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The nuclear age officially began in 1945, when the first nuclear weapons were tested in the United States and then used in warfare against Japan. Since then, the effects of nuclear radiation on human health have been extensively studied, particularly in populations exposed to high levels of radiation from nuclear accidents or nuclear bomb testing.

The 21st century brings new uncertainties and rising tensions between nuclear-armed countries. In particular, the possibility of nuclear war has again become a major concern for global security. While the chances of an all-out nuclear conflict are relatively low, even a limited nuclear exchange could have devastating consequences for both the direct victims and those living in the aftermath.

In this blog post, we explore the potential long-term effects of nuclear war on the global population, with an emphasis on cancer rates and mortality.


A nuclear weapon is any device that uses nuclear fission or nuclear fusion to create an explosion.

Nuclear fission is the process of splitting a heavy nucleus (the center part of an atom) into smaller nuclei, releasing energy in the process. This can be done using either an internal or external trigger.

Nuclear fusion is the process of combining two lighter nuclei to form a heavier nucleus, also releasing energy. This process can only be done using an external trigger, such as a nuclear bomb.

Both fission and fusion reactions release large amounts of energy in the form of heat and radiation.

  • A nuclear bomb that uses fission as its primary mechanism is sometimes called an atomic bomb or A-bomb.
  • A nuclear bomb that uses fusion as its primary mechanism is sometimes called a hydrogen bomb or H-bomb.

The two bombs dropped on Hiroshima and Nagasaki in 1945 were both A-bombs.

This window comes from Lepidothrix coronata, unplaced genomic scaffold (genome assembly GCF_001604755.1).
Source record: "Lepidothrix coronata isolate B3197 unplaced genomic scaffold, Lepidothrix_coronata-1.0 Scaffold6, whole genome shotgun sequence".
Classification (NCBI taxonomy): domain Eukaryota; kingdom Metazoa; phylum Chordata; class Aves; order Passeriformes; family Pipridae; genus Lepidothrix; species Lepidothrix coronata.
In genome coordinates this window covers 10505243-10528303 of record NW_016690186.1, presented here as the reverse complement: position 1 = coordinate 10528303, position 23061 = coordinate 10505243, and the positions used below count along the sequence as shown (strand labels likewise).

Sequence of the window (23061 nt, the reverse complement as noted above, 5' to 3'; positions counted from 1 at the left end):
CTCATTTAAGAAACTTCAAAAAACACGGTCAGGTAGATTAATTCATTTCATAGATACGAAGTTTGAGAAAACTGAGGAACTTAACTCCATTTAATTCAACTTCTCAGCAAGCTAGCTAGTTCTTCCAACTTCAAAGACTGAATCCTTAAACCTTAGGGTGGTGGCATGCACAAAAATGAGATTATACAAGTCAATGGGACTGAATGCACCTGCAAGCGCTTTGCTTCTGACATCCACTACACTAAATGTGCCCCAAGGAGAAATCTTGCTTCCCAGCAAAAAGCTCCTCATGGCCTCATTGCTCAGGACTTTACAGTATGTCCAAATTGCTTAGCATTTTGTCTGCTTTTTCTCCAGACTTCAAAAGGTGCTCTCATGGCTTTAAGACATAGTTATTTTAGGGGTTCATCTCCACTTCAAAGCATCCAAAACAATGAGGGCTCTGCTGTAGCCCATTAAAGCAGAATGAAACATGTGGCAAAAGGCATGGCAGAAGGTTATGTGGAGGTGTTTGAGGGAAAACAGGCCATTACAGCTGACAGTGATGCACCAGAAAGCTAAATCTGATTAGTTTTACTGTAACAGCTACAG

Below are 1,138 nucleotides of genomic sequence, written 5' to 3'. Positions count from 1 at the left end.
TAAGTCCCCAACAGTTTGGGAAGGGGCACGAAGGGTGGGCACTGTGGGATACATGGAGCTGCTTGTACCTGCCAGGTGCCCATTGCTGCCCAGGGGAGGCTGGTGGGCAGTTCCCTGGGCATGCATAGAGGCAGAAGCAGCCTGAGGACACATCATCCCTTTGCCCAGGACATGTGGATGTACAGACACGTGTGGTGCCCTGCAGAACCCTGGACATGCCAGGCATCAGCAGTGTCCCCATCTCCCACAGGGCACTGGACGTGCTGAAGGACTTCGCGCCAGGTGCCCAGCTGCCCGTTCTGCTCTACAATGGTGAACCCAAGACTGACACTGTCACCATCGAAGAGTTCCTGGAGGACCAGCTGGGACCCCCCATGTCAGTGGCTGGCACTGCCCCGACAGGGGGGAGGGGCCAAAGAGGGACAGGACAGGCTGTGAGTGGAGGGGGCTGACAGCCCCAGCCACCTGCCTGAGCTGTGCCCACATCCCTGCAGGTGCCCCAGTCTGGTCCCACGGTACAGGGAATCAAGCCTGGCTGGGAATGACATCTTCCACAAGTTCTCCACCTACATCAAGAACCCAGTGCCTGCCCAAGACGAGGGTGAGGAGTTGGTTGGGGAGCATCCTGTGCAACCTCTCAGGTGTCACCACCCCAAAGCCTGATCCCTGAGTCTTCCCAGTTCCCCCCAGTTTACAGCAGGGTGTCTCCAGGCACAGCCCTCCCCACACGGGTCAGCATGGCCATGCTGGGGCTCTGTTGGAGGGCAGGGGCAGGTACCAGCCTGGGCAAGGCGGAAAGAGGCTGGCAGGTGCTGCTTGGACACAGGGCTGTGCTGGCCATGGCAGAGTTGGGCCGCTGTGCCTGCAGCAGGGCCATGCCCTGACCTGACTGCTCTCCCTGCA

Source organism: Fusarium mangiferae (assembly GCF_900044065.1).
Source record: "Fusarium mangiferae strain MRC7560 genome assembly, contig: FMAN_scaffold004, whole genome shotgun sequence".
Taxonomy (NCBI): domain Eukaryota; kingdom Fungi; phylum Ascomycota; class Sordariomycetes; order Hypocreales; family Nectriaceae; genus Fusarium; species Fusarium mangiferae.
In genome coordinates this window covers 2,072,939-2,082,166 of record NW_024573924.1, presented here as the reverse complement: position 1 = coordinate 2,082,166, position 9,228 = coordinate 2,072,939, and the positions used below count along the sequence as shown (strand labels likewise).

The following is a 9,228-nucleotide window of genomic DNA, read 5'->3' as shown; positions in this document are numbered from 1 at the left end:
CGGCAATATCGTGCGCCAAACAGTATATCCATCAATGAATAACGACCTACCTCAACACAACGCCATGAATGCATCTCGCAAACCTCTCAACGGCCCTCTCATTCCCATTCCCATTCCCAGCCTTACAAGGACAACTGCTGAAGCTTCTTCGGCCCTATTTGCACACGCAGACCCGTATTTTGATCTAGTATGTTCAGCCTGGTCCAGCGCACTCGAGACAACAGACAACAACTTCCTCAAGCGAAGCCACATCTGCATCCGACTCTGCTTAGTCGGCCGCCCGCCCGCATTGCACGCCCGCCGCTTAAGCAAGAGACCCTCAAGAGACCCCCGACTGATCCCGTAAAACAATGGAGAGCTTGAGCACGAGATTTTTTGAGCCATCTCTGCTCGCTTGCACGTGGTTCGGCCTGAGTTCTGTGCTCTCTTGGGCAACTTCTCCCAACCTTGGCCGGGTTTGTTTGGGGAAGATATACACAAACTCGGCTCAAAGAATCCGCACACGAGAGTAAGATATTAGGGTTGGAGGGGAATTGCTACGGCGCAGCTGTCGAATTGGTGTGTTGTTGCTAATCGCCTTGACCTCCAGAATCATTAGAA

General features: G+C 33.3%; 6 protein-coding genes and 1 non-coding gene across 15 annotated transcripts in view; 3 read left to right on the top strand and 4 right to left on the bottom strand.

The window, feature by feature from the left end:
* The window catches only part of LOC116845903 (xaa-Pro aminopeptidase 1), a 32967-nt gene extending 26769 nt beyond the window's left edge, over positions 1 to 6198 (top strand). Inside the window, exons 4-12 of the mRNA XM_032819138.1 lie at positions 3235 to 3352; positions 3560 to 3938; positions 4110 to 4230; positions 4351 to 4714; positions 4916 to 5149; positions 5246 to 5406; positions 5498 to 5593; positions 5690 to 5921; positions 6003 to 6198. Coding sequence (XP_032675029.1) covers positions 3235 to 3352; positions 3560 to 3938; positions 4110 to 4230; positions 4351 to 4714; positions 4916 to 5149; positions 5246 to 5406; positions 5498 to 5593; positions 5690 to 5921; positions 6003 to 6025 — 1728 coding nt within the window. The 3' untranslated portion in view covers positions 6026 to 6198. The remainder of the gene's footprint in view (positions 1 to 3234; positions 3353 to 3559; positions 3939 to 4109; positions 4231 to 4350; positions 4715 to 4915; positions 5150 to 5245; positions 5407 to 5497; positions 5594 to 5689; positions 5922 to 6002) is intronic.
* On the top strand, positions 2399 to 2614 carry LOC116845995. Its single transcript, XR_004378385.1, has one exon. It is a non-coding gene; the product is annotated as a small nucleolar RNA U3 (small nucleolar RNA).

Here is a rough outline of what happens when a nuclear weapon detonates, in chronological order:

  1. A large fireball forms in the very center of the explosion, reaching temperatures of up to several million degrees.
  2. The fireball rapidly expands outward, vaporizing everything in its path, including water and soil. This is how the well-known mushroom cloud is formed, the head of which is mostly filled with radioactive particles (but also smoke, soot, dust, and other debris).
  3. The shock wave from the nuclear blast reaches even further than the fireball, causing extensive damage to buildings, infrastructure, and human bodies.
  4. The explosion also emits large amounts of ionizing radiation, which can cause burns, damage internal organs, and be fatal.

All of this happens in just a matter of seconds. When the fireball cools down and dissipates, radioactive fallout is left behind, which can contaminate the environment and cause worldwide long-term health effects.

Medical effects

There are several stages to the medical effects of nuclear detonation:

  • The initial phase is the period immediately following the explosion (1-2 weeks). The main type of sustained injuries are thermal and blast injuries. About 10% of deaths also occur from extremely high levels of ionizing radiation.
  • The intermediate stage is the period from 3-8 weeks after the explosion. People that have been exposed to levels of radiation slightly lower than those that are immediately fatal will start to experience a range of symptoms known as acute radiation syndrome (ARS) or radiation sickness. These include nausea, vomiting, diarrhea, headache, and fever. ARS can also cause more serious effects such as damage to the gastrointestinal tract, skin burns, hair loss, and brain damage.
  • The late phase is the period from 8-20 weeks after the explosion. Until this point, those who have survived might experience some improvements in their symptoms, but they are also at risk for developing long-term effects.
  • The delayed phase is from 20 weeks to years after the explosion. The delayed effects of radiation exposure include an increased risk of cancer and infertility, subfertility, blood diseases, and more.


Is there a link between nuclear explosions and increased cancer rates? What happens years, even decades, after a nuclear bomb is dropped?

To answer these questions, we must look at data from the few instances where nuclear weapons have been used in warfare: the bombings of Hiroshima and Nagasaki in 1945.

About ten years after the horrific events, Japanese physicians began to notice an increase in cancer rates among the survivors.

Two tumor registries were established – one in Hiroshima in 1957 and one in Nagasaki in 1958 – to keep track of the health effects of the bombings. Numerous studies concluded that there is a direct link between radiation exposure from a nuclear bomb and an increased risk of developing cancer.

Leukemia is the most common type of cancer among those exposed to radiation from the bombings. On average, an A-bomb survivor has a 46% higher risk of developing leukemia than someone not exposed to radiation.